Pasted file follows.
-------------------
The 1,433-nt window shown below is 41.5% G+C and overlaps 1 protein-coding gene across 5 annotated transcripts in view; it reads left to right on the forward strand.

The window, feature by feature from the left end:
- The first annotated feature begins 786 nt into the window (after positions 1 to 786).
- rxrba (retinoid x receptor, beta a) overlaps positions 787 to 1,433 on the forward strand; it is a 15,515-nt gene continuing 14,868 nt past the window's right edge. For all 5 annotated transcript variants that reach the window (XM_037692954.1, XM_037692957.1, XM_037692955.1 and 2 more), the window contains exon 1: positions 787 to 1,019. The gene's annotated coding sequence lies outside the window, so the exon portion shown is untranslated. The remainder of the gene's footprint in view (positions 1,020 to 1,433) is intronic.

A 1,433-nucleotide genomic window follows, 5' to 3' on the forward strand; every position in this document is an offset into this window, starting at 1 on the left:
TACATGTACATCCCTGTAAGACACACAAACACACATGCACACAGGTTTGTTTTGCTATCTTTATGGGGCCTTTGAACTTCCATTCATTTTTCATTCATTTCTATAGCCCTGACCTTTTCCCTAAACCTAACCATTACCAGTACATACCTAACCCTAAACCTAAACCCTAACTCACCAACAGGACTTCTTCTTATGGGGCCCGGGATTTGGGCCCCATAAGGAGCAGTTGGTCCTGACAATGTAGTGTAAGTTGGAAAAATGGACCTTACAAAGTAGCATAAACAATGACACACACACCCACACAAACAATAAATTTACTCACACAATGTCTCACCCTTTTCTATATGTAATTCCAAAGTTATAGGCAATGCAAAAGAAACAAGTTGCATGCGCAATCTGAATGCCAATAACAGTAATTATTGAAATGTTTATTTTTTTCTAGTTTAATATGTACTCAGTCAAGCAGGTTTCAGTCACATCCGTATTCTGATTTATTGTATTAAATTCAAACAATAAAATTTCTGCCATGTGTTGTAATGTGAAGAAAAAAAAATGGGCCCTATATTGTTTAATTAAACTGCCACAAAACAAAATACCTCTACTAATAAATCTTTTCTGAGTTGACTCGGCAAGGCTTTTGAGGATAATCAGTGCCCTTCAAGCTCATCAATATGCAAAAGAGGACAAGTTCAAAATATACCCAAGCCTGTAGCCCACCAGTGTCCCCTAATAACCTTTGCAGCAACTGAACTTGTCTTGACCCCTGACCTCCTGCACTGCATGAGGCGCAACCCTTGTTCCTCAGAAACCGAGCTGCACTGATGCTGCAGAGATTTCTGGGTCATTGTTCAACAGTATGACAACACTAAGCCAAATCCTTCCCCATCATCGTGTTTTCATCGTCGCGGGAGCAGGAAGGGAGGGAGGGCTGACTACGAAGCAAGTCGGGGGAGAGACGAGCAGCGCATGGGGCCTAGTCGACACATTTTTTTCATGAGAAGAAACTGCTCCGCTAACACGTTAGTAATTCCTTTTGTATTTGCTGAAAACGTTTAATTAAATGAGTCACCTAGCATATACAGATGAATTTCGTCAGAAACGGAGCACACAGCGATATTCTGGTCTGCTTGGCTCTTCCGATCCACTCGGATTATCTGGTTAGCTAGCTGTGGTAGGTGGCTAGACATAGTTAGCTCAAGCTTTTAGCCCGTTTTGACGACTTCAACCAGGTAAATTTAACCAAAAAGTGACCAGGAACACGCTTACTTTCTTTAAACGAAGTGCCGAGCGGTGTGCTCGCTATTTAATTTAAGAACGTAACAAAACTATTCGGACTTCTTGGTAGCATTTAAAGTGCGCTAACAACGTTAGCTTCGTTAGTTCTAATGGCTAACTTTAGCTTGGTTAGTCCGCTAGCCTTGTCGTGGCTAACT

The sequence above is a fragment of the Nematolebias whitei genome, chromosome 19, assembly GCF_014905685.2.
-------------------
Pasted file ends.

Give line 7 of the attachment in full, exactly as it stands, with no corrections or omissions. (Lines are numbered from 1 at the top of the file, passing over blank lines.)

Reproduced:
The sequence above is a fragment of the Nematolebias whitei genome, chromosome 19, assembly GCF_014905685.2.